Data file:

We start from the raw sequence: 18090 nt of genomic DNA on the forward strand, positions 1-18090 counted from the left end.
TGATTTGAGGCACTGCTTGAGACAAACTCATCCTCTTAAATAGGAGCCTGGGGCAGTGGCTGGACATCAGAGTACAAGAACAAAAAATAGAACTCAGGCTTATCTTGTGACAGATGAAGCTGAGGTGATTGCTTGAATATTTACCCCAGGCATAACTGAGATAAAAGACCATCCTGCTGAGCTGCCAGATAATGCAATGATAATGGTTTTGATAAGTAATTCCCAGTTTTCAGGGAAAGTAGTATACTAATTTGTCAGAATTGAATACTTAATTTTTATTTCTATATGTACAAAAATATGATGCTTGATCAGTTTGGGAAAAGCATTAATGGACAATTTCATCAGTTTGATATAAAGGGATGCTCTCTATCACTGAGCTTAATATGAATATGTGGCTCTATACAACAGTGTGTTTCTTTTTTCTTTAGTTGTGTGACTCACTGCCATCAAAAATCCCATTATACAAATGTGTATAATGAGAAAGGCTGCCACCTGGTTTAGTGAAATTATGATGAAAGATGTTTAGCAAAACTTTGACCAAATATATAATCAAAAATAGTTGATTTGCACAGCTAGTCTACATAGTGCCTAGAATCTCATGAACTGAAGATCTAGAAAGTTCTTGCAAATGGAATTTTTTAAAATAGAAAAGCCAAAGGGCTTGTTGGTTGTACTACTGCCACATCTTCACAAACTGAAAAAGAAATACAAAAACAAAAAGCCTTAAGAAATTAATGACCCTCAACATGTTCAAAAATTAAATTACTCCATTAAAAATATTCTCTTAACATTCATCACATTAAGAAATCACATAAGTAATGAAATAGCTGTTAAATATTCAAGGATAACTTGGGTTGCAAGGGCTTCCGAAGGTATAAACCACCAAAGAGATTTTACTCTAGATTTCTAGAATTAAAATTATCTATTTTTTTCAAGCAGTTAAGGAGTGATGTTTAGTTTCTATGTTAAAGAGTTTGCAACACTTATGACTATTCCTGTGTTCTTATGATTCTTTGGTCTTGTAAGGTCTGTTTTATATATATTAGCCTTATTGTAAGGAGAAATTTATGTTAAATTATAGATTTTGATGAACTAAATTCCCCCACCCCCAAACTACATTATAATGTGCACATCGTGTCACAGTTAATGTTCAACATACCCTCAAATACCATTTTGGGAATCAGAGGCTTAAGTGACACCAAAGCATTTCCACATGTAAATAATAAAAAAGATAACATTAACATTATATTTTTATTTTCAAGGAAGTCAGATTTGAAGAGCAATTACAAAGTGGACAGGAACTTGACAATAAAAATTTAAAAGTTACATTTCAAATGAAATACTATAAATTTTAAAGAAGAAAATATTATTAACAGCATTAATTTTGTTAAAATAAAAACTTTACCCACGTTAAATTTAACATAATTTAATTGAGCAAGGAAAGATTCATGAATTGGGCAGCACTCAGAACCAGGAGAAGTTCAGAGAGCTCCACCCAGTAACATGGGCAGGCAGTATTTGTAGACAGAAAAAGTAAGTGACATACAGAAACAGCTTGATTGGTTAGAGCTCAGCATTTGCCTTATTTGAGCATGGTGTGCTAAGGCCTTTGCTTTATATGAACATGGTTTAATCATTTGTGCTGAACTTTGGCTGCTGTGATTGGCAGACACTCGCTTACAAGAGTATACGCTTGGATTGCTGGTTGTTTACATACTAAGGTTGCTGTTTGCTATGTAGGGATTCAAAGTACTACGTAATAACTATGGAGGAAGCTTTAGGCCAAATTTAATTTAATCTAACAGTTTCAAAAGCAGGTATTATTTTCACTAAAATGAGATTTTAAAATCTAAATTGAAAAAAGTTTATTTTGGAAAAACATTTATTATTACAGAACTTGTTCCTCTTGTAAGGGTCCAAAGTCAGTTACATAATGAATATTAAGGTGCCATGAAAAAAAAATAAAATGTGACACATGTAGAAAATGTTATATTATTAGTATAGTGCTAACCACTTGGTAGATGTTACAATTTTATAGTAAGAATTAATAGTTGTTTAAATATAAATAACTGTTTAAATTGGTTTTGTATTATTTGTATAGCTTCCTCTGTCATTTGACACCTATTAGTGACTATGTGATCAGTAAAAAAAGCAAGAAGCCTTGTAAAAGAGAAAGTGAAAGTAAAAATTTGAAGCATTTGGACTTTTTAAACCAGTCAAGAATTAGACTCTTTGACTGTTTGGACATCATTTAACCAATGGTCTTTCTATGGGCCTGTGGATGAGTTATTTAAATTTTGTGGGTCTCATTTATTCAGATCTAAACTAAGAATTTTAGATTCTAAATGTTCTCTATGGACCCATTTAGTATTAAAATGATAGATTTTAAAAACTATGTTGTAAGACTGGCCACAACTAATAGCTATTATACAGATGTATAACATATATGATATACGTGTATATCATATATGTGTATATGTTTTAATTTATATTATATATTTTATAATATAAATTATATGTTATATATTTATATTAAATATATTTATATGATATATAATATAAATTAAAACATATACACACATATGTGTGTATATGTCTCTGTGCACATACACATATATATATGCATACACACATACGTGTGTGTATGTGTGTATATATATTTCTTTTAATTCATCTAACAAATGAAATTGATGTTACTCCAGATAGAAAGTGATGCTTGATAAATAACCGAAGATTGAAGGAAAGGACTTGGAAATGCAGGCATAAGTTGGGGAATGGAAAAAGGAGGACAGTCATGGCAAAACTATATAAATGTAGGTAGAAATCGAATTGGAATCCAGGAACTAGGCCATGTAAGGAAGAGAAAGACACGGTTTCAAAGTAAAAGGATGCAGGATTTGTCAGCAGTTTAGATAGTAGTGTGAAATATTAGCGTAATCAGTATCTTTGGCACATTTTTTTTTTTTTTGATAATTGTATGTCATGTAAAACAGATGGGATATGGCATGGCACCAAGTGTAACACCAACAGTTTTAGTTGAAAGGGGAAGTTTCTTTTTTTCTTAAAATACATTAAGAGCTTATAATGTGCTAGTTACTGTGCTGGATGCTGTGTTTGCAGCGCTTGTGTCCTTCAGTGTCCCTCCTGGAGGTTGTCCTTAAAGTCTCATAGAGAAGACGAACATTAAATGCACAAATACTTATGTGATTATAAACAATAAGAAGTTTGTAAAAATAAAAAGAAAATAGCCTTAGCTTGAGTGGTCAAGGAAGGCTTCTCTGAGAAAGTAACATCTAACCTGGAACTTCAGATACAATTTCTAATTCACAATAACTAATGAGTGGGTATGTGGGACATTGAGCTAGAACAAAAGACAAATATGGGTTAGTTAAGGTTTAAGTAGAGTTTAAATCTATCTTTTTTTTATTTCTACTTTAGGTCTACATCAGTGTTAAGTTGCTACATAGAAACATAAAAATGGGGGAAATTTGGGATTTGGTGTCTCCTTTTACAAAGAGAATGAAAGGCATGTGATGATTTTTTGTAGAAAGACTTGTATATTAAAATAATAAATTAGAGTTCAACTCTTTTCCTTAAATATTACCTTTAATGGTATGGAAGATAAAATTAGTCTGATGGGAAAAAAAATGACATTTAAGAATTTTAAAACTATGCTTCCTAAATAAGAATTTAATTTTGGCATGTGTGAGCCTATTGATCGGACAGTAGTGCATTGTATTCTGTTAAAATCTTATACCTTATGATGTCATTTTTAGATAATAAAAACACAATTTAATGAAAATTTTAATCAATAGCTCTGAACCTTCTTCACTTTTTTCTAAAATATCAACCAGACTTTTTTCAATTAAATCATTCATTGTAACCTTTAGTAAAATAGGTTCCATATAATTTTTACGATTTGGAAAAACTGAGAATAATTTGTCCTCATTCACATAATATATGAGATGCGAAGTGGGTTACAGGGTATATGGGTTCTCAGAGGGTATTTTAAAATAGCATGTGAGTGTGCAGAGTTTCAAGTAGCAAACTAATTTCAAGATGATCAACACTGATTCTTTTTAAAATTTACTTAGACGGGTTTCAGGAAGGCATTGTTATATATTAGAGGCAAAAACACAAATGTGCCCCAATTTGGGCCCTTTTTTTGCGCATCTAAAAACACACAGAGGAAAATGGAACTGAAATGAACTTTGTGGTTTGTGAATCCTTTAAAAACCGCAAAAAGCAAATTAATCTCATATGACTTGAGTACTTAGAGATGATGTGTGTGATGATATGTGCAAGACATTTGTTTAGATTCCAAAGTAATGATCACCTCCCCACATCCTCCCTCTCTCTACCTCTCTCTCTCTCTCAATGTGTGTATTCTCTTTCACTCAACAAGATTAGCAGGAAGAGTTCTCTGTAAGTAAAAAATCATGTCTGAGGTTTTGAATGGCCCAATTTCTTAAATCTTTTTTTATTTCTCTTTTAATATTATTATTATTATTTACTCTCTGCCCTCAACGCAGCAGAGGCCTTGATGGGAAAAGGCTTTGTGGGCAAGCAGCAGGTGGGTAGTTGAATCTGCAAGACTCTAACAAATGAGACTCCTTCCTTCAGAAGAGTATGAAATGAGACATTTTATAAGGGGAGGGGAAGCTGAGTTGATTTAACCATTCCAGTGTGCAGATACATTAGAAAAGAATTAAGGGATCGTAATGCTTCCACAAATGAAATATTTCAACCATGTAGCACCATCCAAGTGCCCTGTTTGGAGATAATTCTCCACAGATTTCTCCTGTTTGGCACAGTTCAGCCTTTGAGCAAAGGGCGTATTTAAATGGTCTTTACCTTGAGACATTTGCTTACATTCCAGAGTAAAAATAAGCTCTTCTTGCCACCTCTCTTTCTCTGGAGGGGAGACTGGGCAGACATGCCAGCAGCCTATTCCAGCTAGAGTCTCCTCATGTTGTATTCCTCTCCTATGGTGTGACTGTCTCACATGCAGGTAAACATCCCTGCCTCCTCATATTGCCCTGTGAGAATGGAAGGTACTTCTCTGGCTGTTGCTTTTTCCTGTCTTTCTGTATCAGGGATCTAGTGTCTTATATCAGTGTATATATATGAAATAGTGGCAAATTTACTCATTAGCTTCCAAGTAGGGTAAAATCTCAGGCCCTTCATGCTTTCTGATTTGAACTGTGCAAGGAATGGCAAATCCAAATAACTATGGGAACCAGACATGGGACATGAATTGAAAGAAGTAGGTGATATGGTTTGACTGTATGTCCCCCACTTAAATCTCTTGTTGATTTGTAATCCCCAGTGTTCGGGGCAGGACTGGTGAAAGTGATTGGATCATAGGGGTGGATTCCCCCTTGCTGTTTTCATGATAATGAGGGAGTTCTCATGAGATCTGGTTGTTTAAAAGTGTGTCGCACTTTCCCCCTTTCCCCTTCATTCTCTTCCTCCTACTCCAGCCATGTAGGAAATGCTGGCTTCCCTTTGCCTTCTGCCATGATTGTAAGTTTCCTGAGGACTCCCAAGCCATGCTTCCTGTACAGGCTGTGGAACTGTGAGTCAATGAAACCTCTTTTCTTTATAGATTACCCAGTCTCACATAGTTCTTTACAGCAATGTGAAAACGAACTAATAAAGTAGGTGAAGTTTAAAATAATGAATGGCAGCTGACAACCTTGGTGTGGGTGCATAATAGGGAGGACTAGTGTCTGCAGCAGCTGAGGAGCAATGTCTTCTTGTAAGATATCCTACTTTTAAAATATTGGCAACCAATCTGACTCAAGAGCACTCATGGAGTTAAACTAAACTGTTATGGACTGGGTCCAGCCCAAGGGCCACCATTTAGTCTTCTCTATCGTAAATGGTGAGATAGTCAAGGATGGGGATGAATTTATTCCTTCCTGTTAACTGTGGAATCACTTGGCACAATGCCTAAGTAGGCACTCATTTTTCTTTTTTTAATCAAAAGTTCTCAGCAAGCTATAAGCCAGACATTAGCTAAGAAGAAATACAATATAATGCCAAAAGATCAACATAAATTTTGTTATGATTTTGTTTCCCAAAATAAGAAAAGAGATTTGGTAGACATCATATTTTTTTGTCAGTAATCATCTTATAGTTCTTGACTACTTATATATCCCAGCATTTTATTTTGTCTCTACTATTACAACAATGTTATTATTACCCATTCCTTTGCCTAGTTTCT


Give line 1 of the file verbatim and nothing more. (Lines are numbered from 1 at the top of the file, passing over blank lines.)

We start from the raw sequence: 18090 nt of genomic DNA on the forward strand, positions 1-18090 counted from the left end.